United Kingdom signs Swiss trade deal as heat grows on Liam Fox

Blanche Robertson
February 12, 2019

Prime Minister Theresa May will pledge this week to give parliament another chance to voice their opinions on Brexit by February 27 as she tries to buy more time to negotiate a new deal with the European Union.

Labour leader Jeremy Corbyn has written to the Prime Minister setting out five demands that would have to be met for his MPs to support a deal, including a permanent customs union and close alignment with the single market. The backstop is the main obstacle to securing agreement on the terms of Britain's withdrawal from the EU.

Economists say a no-deal Brexit would affect more than 100,000 jobs in Germany that depend on trade with Britain, with the auto industry hardest hit.

In Westminster, meanwhile, May is expected to confirm she will hold another Brexit vote in parliament on 27 February.

Since January, when her Brexit deal - the result of two years of haggling with the European Union - was emphatically rejected by parliament, drawing the scorn of both pro-EU lawmakers and Brexiters, May has dusted it down and plans to offer it up again for a vote.

May has been trying to win a legal assurance giving Britain the right eventually to drop the backstop and negotiate its own trade deals.

British businesses as well as former prime ministers and retired top civil servants have been warning that Britain is ill-prepared to crash out of the bloc without a transition deal.

"Unless Parliament can agree on something else, that is what we are going to get".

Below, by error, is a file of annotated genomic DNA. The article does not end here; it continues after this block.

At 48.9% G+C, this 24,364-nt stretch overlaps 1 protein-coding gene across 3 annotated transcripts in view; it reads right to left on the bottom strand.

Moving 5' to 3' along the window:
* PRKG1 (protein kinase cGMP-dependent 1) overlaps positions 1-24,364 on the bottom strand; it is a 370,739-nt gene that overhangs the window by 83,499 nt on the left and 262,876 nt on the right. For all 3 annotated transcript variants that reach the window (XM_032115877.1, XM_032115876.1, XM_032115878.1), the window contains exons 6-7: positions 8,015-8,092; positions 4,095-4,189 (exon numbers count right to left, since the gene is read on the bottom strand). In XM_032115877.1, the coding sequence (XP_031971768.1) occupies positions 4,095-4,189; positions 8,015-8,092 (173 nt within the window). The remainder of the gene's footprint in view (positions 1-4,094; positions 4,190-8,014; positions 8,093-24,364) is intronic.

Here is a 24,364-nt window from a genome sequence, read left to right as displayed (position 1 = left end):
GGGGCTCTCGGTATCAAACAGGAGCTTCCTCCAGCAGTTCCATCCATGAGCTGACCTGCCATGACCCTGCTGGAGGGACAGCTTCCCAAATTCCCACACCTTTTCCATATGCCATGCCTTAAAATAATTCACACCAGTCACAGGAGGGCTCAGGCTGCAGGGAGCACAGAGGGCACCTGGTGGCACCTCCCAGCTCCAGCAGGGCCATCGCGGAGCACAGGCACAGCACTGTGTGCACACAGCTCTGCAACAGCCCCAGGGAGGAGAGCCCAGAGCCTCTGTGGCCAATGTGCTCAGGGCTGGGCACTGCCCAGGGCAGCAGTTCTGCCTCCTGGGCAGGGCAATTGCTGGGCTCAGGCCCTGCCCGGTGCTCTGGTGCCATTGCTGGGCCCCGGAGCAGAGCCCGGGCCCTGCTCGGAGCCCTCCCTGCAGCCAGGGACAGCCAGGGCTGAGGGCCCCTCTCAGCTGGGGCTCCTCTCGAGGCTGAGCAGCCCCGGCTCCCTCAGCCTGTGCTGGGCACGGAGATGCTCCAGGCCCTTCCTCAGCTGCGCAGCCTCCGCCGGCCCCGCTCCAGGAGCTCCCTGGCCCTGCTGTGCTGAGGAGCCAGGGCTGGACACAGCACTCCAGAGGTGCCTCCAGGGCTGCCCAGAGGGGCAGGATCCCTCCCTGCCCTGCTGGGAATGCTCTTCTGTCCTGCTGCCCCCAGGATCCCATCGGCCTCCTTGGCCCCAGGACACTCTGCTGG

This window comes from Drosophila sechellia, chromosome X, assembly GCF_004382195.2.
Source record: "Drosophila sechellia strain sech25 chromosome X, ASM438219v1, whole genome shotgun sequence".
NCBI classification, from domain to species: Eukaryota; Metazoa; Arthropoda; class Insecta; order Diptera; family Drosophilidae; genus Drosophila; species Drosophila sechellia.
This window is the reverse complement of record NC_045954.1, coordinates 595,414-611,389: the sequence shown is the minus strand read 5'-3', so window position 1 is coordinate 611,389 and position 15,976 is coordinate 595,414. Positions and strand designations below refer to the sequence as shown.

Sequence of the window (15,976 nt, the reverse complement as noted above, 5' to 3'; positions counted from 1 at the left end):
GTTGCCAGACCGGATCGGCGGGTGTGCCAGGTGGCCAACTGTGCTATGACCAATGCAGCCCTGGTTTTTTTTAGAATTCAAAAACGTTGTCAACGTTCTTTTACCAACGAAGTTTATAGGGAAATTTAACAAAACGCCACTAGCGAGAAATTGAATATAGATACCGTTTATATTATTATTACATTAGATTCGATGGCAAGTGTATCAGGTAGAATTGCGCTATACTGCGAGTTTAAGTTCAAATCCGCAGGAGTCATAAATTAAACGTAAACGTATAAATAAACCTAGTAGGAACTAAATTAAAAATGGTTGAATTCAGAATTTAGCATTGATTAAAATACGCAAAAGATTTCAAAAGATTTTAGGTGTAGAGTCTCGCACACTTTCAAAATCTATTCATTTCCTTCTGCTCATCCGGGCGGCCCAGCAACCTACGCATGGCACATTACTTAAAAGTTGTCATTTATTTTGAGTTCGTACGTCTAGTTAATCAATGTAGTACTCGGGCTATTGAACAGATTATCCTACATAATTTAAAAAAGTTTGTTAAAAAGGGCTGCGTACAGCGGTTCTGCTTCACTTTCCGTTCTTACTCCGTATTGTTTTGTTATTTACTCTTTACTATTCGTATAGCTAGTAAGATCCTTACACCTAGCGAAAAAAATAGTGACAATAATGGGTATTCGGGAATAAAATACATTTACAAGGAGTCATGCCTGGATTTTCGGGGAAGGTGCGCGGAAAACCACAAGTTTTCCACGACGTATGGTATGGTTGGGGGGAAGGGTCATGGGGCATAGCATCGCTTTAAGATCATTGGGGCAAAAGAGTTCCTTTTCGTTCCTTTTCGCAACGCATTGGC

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Brexit backers in May's party think the so-called "backstop" arrangement in the current deal would keep Britain indefinitely tied to European Union rules.

The EU and the Irish Government have insisted that the backstop is the best way of guaranteeing there will be no hard border in Ireland.

With only 47 days to go, there have been claims the prime minister is running down the clock to make it more likely that MPs will back her withdrawal agreement as so many of them fear a no-deal departure.

And there were signs of unease in Tory ranks at the idea of Mrs May exploring means of bringing the Labour leader on board in her search for a Brexit deal.

The agreement, which will take effect when the United Kingdom leaves the European Union, was first announced in December and was ratified in Bern, Switzerland, on Monday.

Angus MacNeil, chairman of the Commons global trade committee, said the admission by officials about new trade deals not being ready in time for Brexit was "what has been suspected for some time".

She appeared to rule out that possibility, arguing it would diminish the country's ability to strike trade deals. But a member of May's cabinet pledged Sunday to give parliament a further ballot two weeks later - a measure meant to give the premier more time for talks with the EU.

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